Provisional contributors list: “5GW: The Fifth Generation of War?”

The call for chapters came out one week ago. Already, the interest is overwhelming. So far, nine authors have stepped forward as provisional contributos for a new edited volume on ‘5GW,’ tentativel titled 5GW: The Fifth Generation of War?. So far, the contributos are all bloggers, or commenters at blog. Additioanlly, several are professional writers (Adam Elkus writes for Huffington Post, while David Axe penneed “How to win a ‘Fifth-generation’ war” for Wired.)

Academics are also included in the list. Samuel Liles is an associated professor at Purdue University Calumet, Francis Younghusband attended the Royal Military College of Canada, Mark Safranski is a trained historian, and others bring the formal thinking and skepticism that advanced training provides.

The list below is provisional. Names may yet be added or removed. However, I am thrilled with the reaction so far to the new edited volume on 5GW.

Are you interested in contributong to an edited volume at 5GW? If so, comment below, or email me at

As this volume is aimed at a very targed audience (military professionals, analysts, and researchers interested in the changing face of war), the primarily payoff will be helping spread your understanding of 5GW, helping others discover the concept and your understanding of it through and Google Book Search, as well as providing a literary citation for researchers and analysts who need one. Nonetheless, our publisher Nimble Books provides royalties, and all contributors will have to sign the Nimble Contributor Contract, per Nimble’s policy on edited volumes.

The tentative deadline for mansucripts is March 21. This will contributos enough time to finish up other projects, such as the Clausewitz Roundtable. I will try to release weekly updates on the project, as well as reminders for any who wish to contribute.

Good luck, and good writing!

11 thoughts on “Provisional contributors list: “5GW: The Fifth Generation of War?””

  1. Dan Tdaxp,

    I’m thinking it may be a good time to start my own blog? Do you have any suggestions on which one to use. Are they all pretty much the same?

  2. Dan
    I would like to contribute a chapter along the lines of what we discussed in the earlier thread. [1] Based on research I did for previous paper on public housing, I’m pretty sure I can demonstrate a small scale 5GW campaign against gangs in Chicago in the mid 1990s [2] and I’m doing a lot of reading to demonstrate that something similar happened in NYC. Off the top of my head I would love to be able to call my section:

    Transforming the Battelspace: The Grand Strategy of Rudy Giuliani

    About how many words are you guys looking for per section?



  3. Brent,

    Absolutely, welcome aboard!

    I talked to Joseph Fouche after being impressed by his excellent piece on Clausewitz and xGW [1]. He will be contributing, as well.

    Word-length is entirely up to you. One Threats in the Age of Obama comes up I will try to send review copies to contributors to see one of the pieces we are using as a model. But what is important is producing a chapter that gets your point across — the number of words should serve that purpose.


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  6. Potentially dumb question: Has anyone explicitely wrote anything comparing martial arts to generational warfare? I just did a quick search, but didn’t see anything.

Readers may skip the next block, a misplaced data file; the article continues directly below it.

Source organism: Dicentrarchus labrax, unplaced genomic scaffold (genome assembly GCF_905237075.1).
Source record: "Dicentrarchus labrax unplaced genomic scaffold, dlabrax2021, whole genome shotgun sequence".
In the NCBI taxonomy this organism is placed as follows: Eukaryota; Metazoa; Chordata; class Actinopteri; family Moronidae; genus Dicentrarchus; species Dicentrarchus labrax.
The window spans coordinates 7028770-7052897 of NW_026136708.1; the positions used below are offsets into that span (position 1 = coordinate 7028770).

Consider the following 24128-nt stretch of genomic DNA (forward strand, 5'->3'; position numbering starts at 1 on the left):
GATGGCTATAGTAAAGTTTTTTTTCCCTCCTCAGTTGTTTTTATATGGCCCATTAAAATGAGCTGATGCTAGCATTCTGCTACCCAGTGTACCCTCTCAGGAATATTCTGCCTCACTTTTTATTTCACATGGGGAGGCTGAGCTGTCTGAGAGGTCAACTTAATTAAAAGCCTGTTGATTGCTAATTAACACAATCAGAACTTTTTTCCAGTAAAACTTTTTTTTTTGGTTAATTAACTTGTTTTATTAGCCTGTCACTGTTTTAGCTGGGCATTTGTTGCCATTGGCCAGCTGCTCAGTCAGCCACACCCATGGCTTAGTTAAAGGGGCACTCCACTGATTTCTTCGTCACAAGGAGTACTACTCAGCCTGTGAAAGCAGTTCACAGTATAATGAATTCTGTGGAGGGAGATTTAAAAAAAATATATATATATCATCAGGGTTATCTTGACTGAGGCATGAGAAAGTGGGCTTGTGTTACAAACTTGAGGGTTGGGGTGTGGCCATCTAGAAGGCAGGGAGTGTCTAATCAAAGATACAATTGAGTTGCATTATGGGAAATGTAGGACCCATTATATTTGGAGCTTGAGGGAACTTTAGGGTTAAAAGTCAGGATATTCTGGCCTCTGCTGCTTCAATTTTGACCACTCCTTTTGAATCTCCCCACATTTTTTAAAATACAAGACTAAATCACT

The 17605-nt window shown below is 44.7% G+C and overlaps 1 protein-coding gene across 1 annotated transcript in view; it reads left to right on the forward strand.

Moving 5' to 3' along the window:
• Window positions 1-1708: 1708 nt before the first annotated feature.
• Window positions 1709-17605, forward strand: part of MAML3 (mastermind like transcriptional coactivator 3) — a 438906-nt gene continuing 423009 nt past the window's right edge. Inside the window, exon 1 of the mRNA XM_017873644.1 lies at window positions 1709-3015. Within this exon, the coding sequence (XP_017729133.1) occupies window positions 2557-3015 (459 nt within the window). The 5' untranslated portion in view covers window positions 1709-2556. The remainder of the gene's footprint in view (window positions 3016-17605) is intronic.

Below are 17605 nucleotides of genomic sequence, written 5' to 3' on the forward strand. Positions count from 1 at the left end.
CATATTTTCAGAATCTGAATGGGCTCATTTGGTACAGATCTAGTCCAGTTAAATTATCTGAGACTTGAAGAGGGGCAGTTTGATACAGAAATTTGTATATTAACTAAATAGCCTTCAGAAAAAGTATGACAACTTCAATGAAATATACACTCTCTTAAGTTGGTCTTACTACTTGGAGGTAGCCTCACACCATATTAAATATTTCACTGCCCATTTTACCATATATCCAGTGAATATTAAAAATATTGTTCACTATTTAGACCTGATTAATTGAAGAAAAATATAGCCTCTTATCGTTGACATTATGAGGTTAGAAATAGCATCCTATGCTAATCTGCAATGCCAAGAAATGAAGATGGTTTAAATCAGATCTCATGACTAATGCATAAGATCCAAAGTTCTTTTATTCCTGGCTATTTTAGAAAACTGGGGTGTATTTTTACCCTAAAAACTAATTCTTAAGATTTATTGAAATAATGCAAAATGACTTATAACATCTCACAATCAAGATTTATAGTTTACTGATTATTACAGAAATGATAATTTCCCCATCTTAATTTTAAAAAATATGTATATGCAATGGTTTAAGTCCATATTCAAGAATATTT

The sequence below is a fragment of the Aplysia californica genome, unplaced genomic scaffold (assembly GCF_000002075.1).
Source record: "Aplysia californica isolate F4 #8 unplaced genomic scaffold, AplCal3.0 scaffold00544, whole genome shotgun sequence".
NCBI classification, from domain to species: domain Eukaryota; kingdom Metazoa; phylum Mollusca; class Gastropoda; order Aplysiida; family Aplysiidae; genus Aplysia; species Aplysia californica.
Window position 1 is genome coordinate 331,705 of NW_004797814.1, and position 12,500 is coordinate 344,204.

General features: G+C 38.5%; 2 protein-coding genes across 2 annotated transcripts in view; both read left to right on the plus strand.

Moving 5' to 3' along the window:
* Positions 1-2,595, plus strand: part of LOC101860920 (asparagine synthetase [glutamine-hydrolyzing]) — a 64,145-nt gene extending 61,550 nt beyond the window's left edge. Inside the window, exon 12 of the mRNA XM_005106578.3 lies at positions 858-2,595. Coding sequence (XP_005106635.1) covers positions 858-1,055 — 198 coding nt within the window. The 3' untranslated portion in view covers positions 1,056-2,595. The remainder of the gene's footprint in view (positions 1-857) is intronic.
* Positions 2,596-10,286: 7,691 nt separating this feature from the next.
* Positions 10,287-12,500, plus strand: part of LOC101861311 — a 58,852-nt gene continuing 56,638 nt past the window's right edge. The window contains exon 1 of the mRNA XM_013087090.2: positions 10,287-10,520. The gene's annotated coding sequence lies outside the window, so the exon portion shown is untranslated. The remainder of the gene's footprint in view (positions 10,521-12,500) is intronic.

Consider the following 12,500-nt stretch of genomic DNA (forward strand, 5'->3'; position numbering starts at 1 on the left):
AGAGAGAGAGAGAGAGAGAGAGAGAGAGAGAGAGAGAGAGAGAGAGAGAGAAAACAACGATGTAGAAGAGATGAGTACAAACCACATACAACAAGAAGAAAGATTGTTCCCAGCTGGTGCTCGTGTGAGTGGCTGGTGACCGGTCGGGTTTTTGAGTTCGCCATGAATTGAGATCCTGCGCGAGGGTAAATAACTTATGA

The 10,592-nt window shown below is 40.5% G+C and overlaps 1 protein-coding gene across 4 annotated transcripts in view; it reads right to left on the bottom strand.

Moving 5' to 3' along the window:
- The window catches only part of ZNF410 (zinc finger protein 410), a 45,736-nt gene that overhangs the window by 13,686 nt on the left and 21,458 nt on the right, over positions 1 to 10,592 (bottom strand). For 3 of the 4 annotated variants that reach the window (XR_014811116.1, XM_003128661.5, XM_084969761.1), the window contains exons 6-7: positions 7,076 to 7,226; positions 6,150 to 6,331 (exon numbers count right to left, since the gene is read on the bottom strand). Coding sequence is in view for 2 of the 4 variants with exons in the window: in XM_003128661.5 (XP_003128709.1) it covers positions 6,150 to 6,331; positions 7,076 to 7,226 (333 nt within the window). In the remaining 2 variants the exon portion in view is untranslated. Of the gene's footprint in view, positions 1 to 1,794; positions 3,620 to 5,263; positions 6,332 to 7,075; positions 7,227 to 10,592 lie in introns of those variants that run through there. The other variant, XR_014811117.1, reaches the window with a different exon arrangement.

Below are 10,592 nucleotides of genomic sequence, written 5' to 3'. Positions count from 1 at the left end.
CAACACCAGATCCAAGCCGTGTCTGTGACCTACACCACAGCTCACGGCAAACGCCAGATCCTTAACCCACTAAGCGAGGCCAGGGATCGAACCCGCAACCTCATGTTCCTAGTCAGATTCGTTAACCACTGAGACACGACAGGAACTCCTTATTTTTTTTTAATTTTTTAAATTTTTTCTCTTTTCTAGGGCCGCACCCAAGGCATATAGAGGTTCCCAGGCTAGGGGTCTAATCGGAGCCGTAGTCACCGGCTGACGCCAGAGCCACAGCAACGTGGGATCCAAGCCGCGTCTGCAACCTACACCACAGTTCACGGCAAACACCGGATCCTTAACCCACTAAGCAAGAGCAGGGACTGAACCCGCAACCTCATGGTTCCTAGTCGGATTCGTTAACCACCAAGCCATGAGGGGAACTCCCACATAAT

Reason I ask is, I saw a show on Animal Planet last night talking about Kung Fu and the inspiration its masters got from various animals. Watching that and listening to the descriptions of how the styles work suggests (to my mind) the following correlations.
    0GW–The guy who just takes the blows without throwing any back, either because he can’t or because he thinks he can outlast the attacker.
    1GW–Bar brawl. No particular emphasis on skill or strategy beyond “hit the guy and try to avoid getting hit”.
    2GW–The harder styles like Tiger or Eagle, emphasizing speed and power, to try and get the first (and hopefully last) punch.
    3GW–Grappling and locking styles (they mentioned the Snake styles) which try to deny the opponent freedom of movement without giving up the same.
    4GW–Several styles which employ confusing and misleading moves to avoid blows while wearing down an opponent and his will to fight.
    5GW–By that pattern, based on the OODA loop, a 5GW form would probably be one of those Dim Mok techniques you see in the more fantastical movies that allow a seemingly innocuous touch to kill or disable an opponent. Or maybe someone employing passive resistance to gain the sympathy of onlookers (assuming the fight couldn’t be avoided altogether?

    If someone (who hopefully knows more about 5GW and martial arts than I do) has written such an article, you might want to hunt him or her down for a chapter.

  7. Michael, I don’t think there is any on the generational account of martial arts.

    I posted a rather large piece on using the PISRR in martial arts on a martial arts forum a few years ago. I also combined it with an evolutionary account of how martial arts evolved in a competitive adaptive system. I’m thinking of starting to blog again with a new blog, so I may tweak it a little, as at the time it was an off the cuff forum post cause someone wanted me to explain an off the cuff remark I made.

    In the mean time there are quite a few blogs around combining OODA with fighting (a huge number actually, it’s used quite often by martial artists of all types, .e.g here is one from a mate of mine on swordfighting: )

    Probably not what you REALLY wanted, but it might give you food for thought (I’d also be interested in your analogy between the two by the way).

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